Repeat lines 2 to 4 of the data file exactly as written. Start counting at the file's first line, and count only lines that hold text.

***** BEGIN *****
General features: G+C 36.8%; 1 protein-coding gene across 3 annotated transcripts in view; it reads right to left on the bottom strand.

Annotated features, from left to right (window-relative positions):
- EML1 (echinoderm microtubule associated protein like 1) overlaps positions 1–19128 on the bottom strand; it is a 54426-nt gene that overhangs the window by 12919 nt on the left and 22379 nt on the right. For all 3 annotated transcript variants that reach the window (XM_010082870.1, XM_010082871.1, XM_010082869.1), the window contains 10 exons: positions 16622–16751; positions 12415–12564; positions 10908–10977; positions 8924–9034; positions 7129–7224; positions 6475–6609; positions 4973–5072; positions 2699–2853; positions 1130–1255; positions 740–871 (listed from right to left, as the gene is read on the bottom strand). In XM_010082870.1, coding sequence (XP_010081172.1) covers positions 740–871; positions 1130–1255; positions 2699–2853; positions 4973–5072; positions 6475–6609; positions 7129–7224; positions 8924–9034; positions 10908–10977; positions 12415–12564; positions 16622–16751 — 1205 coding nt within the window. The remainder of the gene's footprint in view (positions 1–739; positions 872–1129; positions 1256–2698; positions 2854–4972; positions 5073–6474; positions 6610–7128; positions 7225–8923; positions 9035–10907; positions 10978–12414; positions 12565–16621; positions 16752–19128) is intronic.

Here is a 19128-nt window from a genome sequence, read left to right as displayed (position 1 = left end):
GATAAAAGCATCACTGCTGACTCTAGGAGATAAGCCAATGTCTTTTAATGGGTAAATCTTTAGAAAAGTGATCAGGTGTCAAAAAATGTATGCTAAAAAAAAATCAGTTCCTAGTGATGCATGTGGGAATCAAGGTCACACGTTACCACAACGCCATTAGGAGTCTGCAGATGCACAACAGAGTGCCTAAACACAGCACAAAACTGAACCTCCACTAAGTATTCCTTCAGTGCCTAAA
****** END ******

Annotated features, from left to right (window-relative positions):
- EML1 (echinoderm microtubule associated protein like 1) overlaps positions 1–19128 on the bottom strand; it is a 54426-nt gene that overhangs the window by 12919 nt on the left and 22379 nt on the right. For all 3 annotated transcript variants that reach the window (XM_010082870.1, XM_010082871.1, XM_010082869.1), the window contains 10 exons: positions 16622–16751; positions 12415–12564; positions 10908–10977; positions 8924–9034; positions 7129–7224; positions 6475–6609; positions 4973–5072; positions 2699–2853; positions 1130–1255; positions 740–871 (listed from right to left, as the gene is read on the bottom strand). In XM_010082870.1, coding sequence (XP_010081172.1) covers positions 740–871; positions 1130–1255; positions 2699–2853; positions 4973–5072; positions 6475–6609; positions 7129–7224; positions 8924–9034; positions 10908–10977; positions 12415–12564; positions 16622–16751 — 1205 coding nt within the window. The remainder of the gene's footprint in view (positions 1–739; positions 872–1129; positions 1256–2698; positions 2854–4972; positions 5073–6474; positions 6610–7128; positions 7225–8923; positions 9035–10907; positions 10978–12414; positions 12565–16621; positions 16752–19128) is intronic.

Here is a 19128-nt window from a genome sequence, read left to right as displayed (position 1 = left end):